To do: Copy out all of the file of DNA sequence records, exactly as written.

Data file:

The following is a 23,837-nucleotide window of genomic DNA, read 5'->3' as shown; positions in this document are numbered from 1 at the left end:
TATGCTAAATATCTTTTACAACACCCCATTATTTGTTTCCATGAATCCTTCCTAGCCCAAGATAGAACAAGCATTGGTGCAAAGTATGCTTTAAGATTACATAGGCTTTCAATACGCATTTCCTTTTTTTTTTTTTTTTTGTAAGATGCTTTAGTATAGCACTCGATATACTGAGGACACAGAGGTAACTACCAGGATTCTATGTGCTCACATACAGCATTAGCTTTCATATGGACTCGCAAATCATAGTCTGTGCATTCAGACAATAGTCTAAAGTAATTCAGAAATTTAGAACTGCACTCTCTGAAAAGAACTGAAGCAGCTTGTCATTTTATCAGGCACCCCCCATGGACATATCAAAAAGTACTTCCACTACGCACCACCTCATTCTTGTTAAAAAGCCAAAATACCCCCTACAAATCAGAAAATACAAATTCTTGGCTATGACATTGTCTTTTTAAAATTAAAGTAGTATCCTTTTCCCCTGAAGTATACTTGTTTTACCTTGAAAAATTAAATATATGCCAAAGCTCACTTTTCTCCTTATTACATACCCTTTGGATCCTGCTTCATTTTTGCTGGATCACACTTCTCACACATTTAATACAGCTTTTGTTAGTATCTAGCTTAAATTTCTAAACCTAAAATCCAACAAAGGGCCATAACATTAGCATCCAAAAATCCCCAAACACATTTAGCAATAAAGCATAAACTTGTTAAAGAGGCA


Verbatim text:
The following is a 23,837-nucleotide window of genomic DNA, read 5'->3' as shown; positions in this document are numbered from 1 at the left end:
TATGCTAAATATCTTTTACAACACCCCATTATTTGTTTCCATGAATCCTTCCTAGCCCAAGATAGAACAAGCATTGGTGCAAAGTATGCTTTAAGATTACATAGGCTTTCAATACGCATTTCCTTTTTTTTTTTTTTTTTGTAAGATGCTTTAGTATAGCACTCGATATACTGAGGACACAGAGGTAACTACCAGGATTCTATGTGCTCACATACAGCATTAGCTTTCATATGGACTCGCAAATCATAGTCTGTGCATTCAGACAATAGTCTAAAGTAATTCAGAAATTTAGAACTGCACTCTCTGAAAAGAACTGAAGCAGCTTGTCATTTTATCAGGCACCCCCCATGGACATATCAAAAAGTACTTCCACTACGCACCACCTCATTCTTGTTAAAAAGCCAAAATACCCCCTACAAATCAGAAAATACAAATTCTTGGCTATGACATTGTCTTTTTAAAATTAAAGTAGTATCCTTTTCCCCTGAAGTATACTTGTTTTACCTTGAAAAATTAAATATATGCCAAAGCTCACTTTTCTCCTTATTACATACCCTTTGGATCCTGCTTCATTTTTGCTGGATCACACTTCTCACACATTTAATACAGCTTTTGTTAGTATCTAGCTTAAATTTCTAAACCTAAAATCCAACAAAGGGCCATAACATTAGCATCCAAAAATCCCCAAACACATTTAGCAATAAAGCATAAACTTGTTAAAGAGGCA